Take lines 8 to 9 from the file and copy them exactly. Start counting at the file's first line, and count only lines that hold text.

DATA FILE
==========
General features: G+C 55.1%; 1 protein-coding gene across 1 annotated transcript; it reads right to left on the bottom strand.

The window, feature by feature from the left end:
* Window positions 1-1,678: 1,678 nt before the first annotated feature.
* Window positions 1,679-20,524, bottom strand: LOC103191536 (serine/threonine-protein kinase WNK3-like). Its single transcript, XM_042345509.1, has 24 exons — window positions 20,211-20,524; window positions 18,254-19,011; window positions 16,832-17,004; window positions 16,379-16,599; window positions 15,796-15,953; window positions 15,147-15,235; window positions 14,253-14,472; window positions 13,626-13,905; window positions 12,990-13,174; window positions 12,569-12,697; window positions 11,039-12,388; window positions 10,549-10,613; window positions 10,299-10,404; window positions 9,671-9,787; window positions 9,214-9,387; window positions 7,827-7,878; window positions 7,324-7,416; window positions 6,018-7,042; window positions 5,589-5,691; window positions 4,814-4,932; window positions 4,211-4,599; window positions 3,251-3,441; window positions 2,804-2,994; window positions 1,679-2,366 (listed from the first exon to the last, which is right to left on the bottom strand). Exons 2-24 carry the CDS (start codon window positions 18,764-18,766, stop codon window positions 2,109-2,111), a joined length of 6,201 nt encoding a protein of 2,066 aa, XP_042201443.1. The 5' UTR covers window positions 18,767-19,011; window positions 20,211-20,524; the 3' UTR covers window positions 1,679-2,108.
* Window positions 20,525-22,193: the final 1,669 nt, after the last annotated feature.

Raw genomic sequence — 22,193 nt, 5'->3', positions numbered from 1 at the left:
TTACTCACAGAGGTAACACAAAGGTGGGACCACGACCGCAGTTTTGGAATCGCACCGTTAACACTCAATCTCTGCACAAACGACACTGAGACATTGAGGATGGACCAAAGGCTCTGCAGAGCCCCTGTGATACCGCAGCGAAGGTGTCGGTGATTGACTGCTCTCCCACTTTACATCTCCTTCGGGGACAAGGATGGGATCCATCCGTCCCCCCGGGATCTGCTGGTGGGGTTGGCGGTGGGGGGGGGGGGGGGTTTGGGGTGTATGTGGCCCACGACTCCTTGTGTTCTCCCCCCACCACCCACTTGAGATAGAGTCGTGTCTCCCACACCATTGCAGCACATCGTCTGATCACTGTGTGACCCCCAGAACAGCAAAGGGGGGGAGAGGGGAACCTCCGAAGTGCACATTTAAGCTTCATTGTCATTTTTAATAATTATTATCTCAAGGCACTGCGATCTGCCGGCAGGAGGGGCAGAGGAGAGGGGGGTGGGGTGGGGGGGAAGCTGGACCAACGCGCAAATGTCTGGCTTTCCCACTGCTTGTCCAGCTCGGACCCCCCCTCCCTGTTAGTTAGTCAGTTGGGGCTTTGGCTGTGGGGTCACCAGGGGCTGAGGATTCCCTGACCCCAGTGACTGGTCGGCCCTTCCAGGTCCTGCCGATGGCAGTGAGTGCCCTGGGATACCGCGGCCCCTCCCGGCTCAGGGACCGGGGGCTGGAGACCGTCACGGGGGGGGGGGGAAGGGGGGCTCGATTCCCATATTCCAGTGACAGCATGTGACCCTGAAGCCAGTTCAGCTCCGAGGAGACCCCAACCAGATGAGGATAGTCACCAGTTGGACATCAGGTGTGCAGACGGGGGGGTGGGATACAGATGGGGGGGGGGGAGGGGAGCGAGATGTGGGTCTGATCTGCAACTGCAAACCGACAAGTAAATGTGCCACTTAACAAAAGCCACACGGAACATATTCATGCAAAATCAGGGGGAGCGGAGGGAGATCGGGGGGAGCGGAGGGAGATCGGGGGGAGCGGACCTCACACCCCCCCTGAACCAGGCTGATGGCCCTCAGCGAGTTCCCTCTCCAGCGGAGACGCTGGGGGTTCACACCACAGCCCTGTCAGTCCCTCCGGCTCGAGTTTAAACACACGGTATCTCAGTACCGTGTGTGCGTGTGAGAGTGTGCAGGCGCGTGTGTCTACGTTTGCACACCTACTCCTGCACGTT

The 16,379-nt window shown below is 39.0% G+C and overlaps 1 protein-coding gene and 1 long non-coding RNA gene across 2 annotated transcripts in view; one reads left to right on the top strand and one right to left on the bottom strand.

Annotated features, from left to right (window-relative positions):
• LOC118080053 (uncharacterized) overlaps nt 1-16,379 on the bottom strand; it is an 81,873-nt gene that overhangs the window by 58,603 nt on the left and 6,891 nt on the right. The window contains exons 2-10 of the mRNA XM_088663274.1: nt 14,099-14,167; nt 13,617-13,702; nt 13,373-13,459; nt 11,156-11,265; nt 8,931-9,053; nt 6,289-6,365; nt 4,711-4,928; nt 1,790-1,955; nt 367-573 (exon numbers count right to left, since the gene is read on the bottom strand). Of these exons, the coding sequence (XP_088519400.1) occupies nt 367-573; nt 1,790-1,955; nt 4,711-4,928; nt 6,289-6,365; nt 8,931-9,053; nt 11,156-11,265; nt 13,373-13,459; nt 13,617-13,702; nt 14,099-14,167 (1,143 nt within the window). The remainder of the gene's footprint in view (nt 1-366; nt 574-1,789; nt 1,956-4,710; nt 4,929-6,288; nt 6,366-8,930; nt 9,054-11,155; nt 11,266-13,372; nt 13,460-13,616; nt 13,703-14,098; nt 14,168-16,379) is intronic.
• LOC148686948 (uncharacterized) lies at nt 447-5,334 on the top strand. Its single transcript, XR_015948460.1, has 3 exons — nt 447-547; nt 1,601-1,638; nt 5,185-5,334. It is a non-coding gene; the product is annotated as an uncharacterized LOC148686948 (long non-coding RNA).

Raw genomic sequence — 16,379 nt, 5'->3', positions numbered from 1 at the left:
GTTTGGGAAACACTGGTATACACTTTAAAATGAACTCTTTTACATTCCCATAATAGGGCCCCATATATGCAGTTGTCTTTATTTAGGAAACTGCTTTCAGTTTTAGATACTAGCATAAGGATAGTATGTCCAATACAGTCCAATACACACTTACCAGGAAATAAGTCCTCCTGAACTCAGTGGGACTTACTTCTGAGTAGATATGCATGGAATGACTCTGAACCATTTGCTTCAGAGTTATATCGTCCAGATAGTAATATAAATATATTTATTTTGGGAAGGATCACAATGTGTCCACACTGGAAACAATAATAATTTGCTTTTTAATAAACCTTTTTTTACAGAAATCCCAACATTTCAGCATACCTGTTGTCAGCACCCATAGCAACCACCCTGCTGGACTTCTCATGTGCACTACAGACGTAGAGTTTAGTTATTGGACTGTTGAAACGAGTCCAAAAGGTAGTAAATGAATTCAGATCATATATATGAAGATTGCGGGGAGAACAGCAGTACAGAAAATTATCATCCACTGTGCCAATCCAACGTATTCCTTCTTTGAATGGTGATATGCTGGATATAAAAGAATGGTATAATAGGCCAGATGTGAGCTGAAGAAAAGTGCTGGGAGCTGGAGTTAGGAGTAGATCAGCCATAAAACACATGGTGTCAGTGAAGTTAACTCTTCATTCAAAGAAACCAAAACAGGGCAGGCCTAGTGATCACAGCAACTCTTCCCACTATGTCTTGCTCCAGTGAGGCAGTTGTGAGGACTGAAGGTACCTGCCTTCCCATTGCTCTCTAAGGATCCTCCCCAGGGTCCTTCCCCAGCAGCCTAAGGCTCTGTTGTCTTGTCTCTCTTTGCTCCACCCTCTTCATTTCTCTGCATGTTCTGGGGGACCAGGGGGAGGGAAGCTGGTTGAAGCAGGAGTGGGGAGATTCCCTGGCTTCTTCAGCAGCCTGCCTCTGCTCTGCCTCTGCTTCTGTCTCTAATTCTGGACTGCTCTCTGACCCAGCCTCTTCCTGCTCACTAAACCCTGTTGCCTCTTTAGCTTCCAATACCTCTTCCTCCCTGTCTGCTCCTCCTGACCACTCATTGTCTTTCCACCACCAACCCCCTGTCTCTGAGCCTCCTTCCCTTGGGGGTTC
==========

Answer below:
The 16,379-nt window shown below is 39.0% G+C and overlaps 1 protein-coding gene and 1 long non-coding RNA gene across 2 annotated transcripts in view; one reads left to right on the top strand and one right to left on the bottom strand.

Annotated features, from left to right (window-relative positions):